Each email you send should have one–and only one–call to action. While your social media links and website link can be included in each email (typically across the bottom without specifically drawing attention to them), you should not be asking readers to do multiple things from within the email. Many businesses use their irregular newsletters as a time to request several actions–fill out a survey, make a purchase, follow their social media pages, leave a review–and it is overwhelming and unlikely to lead to even a single action. Make your call to action friendly and clear. The action item can be as simple as downloading a PDF you’ve sent them or signing up for an e-course you’re offering.
There are a host of options available for small businesses looking for an email service. If you have a service you are currently using and happy with, stay with them! There is no right or wrong service to be using. If you are just beginning your email marketing and are looking for an affordable and intuitive option, MailChimp is a great one. Creating subscriber lists is simple, as is structuring the emails (whether in plain text or with their drag-and-drop templates). Emails can be scheduled to go out to your entire list at particular times, or your list can be segmented to test open and click rates with different email formats.
With paid accounts (pricing depends on number of subscribers), automation can be used. This feature allows a series of emails to be sent to subscribers based on when they’ve signed up. This is the feature you would use to offer an incentive for signup, such as a PDF portrait guide sent automatically upon signup. As a senior portrait photographer, you could create autoresponses of a series of tips for going off to college that would arrive in their inbox each week for the first month of their subscription. The autoresponse option can be used in addition to the emails you typically send to your entire list, which should be time-relevant.
The work does not end once the email is sent! In order to determine how successful your emails are, you should be at least briefly examining the analytics after each email and making notes. For example, you may notice that emails sent from your name are significantly more likely than those sent from your photography business name to be opened. You can adjust your future emails to increase opens from this information. You can compare the open and click rates of your emails to the industry average for photographers, listed by MailChimp here.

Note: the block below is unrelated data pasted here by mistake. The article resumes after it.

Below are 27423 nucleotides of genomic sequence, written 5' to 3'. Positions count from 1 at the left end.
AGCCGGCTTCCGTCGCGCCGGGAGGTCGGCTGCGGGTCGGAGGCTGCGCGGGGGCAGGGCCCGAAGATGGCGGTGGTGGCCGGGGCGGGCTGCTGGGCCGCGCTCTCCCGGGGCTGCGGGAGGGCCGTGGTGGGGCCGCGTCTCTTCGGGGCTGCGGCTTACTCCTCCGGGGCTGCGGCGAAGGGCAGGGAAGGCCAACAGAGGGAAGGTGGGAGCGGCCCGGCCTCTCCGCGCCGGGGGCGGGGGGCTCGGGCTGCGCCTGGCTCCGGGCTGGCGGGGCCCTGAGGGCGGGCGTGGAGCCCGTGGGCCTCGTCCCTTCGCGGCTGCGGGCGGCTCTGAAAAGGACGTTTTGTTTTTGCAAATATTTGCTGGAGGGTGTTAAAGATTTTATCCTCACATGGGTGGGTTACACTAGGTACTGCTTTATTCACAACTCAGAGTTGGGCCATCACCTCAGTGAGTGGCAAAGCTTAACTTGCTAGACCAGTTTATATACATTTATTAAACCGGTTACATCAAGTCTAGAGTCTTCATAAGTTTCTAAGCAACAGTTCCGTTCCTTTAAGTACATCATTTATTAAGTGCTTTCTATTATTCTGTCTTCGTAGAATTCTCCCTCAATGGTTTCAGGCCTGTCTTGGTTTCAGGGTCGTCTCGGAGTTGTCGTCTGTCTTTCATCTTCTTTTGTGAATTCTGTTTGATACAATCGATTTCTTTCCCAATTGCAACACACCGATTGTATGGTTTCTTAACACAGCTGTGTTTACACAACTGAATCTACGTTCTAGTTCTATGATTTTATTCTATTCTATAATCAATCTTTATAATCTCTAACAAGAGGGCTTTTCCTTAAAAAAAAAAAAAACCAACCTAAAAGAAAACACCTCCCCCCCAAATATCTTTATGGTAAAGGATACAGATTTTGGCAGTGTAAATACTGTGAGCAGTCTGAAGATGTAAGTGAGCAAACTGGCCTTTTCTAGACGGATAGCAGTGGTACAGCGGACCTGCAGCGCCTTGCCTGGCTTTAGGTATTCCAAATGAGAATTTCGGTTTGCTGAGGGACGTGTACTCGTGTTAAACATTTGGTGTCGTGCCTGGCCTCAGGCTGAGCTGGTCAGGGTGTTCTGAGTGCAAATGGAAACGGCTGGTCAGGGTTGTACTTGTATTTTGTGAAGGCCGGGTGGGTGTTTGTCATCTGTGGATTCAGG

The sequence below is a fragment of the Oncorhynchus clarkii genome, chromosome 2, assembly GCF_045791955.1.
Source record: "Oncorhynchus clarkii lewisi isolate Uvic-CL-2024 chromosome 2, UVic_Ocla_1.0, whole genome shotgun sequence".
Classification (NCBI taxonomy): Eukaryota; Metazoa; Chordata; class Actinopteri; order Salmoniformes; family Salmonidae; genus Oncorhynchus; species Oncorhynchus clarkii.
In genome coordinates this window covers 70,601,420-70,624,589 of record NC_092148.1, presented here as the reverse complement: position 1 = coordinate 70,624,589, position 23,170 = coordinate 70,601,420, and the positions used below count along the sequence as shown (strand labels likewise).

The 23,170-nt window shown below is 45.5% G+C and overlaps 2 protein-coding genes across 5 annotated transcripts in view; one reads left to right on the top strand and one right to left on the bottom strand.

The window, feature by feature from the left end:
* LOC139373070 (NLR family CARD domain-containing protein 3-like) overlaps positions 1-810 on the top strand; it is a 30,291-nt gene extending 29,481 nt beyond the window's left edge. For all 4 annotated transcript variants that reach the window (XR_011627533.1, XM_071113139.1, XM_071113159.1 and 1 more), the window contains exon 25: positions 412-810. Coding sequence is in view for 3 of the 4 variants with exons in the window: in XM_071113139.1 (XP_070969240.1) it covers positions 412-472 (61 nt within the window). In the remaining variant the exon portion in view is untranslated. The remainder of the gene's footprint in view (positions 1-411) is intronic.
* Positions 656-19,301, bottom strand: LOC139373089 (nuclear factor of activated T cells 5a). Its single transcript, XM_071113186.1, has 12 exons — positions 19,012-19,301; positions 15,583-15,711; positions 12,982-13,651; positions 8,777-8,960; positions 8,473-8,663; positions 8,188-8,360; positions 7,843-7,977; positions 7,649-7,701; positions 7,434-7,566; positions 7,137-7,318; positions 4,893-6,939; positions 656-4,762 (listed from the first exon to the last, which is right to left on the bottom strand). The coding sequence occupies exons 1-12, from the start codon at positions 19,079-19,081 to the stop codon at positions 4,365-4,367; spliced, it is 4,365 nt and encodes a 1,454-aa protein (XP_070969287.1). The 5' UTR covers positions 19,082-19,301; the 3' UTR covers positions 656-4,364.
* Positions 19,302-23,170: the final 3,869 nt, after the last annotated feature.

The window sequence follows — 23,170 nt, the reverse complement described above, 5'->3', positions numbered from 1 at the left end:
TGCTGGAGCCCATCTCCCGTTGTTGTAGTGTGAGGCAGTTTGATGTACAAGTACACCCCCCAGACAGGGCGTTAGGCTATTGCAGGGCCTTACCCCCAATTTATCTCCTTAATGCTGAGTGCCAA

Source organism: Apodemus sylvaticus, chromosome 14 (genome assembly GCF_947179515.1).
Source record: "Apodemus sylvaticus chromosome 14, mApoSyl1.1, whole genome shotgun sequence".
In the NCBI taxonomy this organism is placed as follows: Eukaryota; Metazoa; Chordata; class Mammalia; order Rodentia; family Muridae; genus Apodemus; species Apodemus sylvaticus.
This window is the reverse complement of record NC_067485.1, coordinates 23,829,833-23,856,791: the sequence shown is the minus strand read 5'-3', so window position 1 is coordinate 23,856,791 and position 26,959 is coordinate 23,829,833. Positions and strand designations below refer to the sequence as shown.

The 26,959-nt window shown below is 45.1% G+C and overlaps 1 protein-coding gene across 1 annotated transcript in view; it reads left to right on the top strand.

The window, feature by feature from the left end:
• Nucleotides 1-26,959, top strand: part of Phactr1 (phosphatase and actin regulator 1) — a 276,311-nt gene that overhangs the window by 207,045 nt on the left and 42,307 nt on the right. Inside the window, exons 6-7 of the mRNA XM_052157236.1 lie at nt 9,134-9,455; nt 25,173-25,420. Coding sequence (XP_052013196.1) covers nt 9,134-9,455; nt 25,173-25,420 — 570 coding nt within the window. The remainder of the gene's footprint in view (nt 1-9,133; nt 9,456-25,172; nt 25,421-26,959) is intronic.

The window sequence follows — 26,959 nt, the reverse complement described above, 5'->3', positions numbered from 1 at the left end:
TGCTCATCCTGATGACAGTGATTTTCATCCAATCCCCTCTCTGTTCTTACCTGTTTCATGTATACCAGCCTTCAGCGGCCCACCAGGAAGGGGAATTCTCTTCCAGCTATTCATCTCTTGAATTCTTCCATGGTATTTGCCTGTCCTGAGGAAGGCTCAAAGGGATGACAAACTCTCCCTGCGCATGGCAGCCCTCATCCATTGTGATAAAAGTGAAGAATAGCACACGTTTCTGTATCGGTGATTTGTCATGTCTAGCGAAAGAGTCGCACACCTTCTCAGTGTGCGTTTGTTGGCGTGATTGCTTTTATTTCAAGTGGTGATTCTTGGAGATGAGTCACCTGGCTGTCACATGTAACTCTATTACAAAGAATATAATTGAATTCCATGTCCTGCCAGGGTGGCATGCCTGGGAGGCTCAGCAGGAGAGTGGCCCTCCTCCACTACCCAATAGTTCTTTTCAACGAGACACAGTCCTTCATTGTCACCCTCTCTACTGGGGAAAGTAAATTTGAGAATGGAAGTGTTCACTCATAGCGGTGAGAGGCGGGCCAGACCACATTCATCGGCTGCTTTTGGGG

When you send out an email to your subscriber list, be ready to respond! Emails can be powerful–when photography Joy Vertz sends out an email, she has to hire someone to answer phones for her following! It is very frustrating to attempt to contact someone to book with them and not hear back for several days (not to mention unprofessional). If you are going on vacation, the day before is not the best time to send an email. Be available and answer replies to your email within a few hours whenever possible.
We hope these tips have been helpful for you, both if you are currently active in email marketing or if you are just starting out. We have addressed email marketing in several interviews in the past–for more great tips, you can watch them here:
Amy Fraughton | Email Marketing Made Easy
Email Marketing for Photographers | Part 1 | Why
Email Marketing for Photographers | Part 2 | Strategies
Email Marketing for Photographers | Part 3 | Building Your Email List
Get the industry's best tips on marketing and business. Delivered straight to your inbox each week for free.
As an added bonus, we'll send you our list of the
Top 106 Resources for Growing your Photography Business.